Just Announced: Philippians Sermon Series

Summary: The people of Capernaum wanted to see the physical manifestations of Jesus miracles, yet spoke of salvation. Are the two related?

Title: Sickness or sin; let Jesus decide

Word count: 1791

This sermon was delivered to the congregation in St Oswald’s,

in Maybole, Ayrshire, Scotland on the 5th February 2012.

(A Scottish Episcopal Church in the Dioceses of Glasgow and Dumfries).

Is 43.18-25 Psalm 41 2 Cor 1.18-22 Mark 2.1-12

Prayer: May the words of my lips and the meditations of our hearts be now and always acceptable in your sight. Amen.

Summary: The people of Capernaum wanted to see the physical manifestations of Jesus miracles, yet spoke of salvation. Are the two related?


This is a very familiar passage where Jesus healed the paralysed man who was dropped through a roof; yet there are many gems in this passage to be shared.

First of all, did you notice the city was called Capernaum; the very town Jesus began His public ministry. Did you notice the words, “he had come home”?

The first time Jesus came to Capernaum, he demonstrated His great power. He cast out demons and healed diseases of every kind; and probably healed nearly every sick person in that city. Basically His miracles eclipsed His message, the message where he first publically claimed he was the Messiah.

Jesus had returned

Now Jesus had returned to Capernaum; but the city now valued his miracles more than his message. They wanted the spectacular and rejected his offer of salvation, and as a result we read in Luke 10 that Jesus later pronounced a curse upon the city.

Jesus had returned to Capernaum, and entered into a house where he started preaching; (possibly to escape the crowd who wanted to see miracles.

Now we can relate to this crowd who wanted to see Him do the extraordinary, so imagine their surprise and disappointment when Jesus began to preach; and from inside of a house at that.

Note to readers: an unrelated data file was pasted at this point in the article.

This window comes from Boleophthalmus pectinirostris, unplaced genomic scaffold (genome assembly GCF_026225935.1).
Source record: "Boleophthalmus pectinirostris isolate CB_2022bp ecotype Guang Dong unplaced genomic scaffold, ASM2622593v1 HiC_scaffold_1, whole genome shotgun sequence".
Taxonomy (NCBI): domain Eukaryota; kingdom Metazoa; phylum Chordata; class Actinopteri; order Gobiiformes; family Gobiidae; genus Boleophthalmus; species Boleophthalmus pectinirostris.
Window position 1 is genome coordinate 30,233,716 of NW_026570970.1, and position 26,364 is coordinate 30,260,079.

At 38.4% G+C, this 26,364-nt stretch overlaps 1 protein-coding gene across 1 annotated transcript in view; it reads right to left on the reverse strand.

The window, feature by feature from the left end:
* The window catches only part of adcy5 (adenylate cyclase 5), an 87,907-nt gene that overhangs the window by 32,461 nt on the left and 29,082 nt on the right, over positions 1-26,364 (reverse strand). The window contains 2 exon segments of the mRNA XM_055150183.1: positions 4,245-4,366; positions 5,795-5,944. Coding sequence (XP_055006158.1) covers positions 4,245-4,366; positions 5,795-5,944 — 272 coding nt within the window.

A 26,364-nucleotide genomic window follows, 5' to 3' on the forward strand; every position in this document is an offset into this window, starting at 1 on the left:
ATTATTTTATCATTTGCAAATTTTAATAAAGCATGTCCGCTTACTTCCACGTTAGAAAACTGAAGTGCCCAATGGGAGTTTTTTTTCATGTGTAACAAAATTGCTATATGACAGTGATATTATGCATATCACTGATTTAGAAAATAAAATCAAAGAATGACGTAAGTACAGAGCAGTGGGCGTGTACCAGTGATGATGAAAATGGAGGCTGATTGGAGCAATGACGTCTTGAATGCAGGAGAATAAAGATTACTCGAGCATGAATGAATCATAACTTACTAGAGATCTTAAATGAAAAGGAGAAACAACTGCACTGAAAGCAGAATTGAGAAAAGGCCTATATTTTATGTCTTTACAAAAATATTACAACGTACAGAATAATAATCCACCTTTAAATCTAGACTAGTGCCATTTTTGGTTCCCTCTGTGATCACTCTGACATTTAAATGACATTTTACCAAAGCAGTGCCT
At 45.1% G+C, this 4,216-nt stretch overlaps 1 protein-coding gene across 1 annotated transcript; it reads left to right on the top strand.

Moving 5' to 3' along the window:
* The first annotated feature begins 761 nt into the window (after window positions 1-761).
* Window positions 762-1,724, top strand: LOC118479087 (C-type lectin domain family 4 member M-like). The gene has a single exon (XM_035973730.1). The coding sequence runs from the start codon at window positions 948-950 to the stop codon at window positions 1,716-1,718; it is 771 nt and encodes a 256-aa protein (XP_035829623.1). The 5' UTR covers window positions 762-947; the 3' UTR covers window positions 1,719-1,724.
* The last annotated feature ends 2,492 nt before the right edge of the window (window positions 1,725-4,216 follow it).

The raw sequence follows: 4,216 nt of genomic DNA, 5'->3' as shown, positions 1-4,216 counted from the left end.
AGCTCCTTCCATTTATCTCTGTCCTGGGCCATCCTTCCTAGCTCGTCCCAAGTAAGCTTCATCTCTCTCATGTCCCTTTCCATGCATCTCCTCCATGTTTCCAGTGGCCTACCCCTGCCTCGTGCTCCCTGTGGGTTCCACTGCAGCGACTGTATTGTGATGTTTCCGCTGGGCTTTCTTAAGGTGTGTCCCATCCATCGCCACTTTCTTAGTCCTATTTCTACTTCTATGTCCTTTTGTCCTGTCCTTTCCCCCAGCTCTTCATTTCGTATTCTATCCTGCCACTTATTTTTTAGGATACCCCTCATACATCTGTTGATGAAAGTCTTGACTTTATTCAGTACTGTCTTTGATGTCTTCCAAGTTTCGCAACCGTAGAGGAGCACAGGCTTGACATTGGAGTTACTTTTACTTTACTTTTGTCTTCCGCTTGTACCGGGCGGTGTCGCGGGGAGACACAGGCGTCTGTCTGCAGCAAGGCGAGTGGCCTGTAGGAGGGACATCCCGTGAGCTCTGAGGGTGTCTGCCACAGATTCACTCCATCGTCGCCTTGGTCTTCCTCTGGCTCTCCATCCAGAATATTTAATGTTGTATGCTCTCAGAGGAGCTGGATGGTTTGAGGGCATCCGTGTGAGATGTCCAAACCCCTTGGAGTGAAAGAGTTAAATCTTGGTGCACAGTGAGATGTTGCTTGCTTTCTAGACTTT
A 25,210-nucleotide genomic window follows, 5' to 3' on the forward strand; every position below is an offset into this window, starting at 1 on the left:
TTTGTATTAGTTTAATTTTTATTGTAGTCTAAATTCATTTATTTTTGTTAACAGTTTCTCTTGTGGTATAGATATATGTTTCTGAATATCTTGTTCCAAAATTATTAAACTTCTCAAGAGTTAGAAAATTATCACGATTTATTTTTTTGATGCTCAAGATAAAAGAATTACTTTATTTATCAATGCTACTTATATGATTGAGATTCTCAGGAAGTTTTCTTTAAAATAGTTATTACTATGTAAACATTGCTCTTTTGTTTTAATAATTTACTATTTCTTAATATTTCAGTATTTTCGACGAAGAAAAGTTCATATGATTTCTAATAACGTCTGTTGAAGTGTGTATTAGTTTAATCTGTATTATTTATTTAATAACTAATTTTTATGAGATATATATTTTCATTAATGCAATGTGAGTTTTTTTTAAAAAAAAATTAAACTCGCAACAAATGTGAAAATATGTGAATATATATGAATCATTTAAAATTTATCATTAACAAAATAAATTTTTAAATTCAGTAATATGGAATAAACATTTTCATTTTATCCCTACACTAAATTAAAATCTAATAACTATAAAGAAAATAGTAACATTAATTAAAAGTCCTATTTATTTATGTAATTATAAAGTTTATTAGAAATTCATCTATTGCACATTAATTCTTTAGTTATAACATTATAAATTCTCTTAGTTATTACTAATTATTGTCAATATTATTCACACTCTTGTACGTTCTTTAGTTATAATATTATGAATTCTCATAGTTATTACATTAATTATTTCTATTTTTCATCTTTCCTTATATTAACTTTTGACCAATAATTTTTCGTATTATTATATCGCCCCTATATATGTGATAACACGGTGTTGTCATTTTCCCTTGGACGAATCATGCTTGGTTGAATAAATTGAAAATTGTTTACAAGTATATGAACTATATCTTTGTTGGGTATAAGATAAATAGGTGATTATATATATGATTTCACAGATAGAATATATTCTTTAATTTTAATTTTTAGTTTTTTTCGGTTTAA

Jesus had decided that the message was far more important that the miracles.

We do not know what he preached that day, but I think it is safe to say that he preached on salvation, and the forgiveness of sins; as that is the conclusion to this story which has a sort of dramatic finale; where four men bring their paralyzed friend to Jesus through the roof right in the middle of his sermon.

These men obviously believed that if they could only get this poor man to Jesus, then Jesus would heal him. Now that is faith.

The man is dropped through the roof.

I also think this was probably a humorous scene for Jesus; because in the middle of his sermon he would hear the men climbing onto the roof; and once there, they begin to dig through the ceiling, with all the plaster and branches and stuff falling onto those assembled below; then looking up they would see blue sky with four wee heads looking down as they make an opening large enough to lower their friend into the house.

I imagine there is a smile on the face of Jesus as He realizes what is happening; and then thinking, “this is just what I need to conclude my sermon”.

And so Jesus basically analyses the condition of this paralysed man, and diagnosed that this man’s problem lay in his sin; because he Jesus quickly and easily spoke the cure by saying these amazing words “Son, thy sins be forgiven thee.”

This man was brought to Jesus for physical healing but Jesus treated his psychological condition by dealing with his sin, sin which was obviously bothering him; well obvious to Jesus.

We today are exactly the same, sin is our greatest problem although we tend to focus on the physical instead of the spiritual; and we rarely stop to think about where we stand in the eyes of the Lord; the only place where we can find true help.

Your sins are forgiven

Jesus said “Son, thy sins be forgiven thee” and that man (nor us), probably did not realize the full impact of what Jesus was saying. These are probably the most powerful words we will ever hear, “Your sins have been forgiven”; and I can’t think of any words more powerful.

And by the way, the word “son” is translated as “child”, so it covers both genders. It is a word of tenderness, a word spoken to a son or a daughter; a word that speaks of belonging to a family. That is what happens when a lost sinner meets the Lord, he or she is treated like a son or daughter, and when we break the bread, we are saying we are part of that family.

1 John 1:3 says “You are His child now”!

It is sin in all of its ugliness and horror that stands between us and God, but, when a lost person comes to Jesus for salvation, all their sins are instantly and eternally forgiven.

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